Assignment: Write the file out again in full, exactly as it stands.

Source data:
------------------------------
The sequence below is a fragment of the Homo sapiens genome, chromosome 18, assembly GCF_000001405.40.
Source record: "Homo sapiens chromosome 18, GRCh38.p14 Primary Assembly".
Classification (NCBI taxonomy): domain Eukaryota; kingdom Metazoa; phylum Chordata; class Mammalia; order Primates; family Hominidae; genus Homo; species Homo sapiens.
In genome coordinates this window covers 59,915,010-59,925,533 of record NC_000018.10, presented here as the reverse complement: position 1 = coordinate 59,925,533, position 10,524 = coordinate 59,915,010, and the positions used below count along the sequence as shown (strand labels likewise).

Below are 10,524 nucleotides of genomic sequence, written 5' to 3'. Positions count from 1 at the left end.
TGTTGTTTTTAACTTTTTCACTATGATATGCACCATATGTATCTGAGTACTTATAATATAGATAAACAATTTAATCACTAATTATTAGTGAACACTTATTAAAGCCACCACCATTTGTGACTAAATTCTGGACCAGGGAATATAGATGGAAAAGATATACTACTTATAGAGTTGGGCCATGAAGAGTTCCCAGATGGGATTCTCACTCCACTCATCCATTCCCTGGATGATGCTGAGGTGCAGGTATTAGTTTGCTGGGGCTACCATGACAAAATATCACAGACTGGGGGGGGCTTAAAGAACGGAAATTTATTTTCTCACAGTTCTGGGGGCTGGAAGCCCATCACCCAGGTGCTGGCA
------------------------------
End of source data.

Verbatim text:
The sequence below is a fragment of the Homo sapiens genome, chromosome 18, assembly GCF_000001405.40.
Source record: "Homo sapiens chromosome 18, GRCh38.p14 Primary Assembly".
Classification (NCBI taxonomy): domain Eukaryota; kingdom Metazoa; phylum Chordata; class Mammalia; order Primates; family Hominidae; genus Homo; species Homo sapiens.
In genome coordinates this window covers 59,915,010-59,925,533 of record NC_000018.10, presented here as the reverse complement: position 1 = coordinate 59,925,533, position 10,524 = coordinate 59,915,010, and the positions used below count along the sequence as shown (strand labels likewise).

Below are 10,524 nucleotides of genomic sequence, written 5' to 3'. Positions count from 1 at the left end.
TGTTGTTTTTAACTTTTTCACTATGATATGCACCATATGTATCTGAGTACTTATAATATAGATAAACAATTTAATCACTAATTATTAGTGAACACTTATTAAAGCCACCACCATTTGTGACTAAATTCTGGACCAGGGAATATAGATGGAAAAGATATACTACTTATAGAGTTGGGCCATGAAGAGTTCCCAGATGGGATTCTCACTCCACTCATCCATTCCCTGGATGATGCTGAGGTGCAGGTATTAGTTTGCTGGGGCTACCATGACAAAATATCACAGACTGGGGGGGGCTTAAAGAACGGAAATTTATTTTCTCACAGTTCTGGGGGCTGGAAGCCCATCACCCAGGTGCTGGCA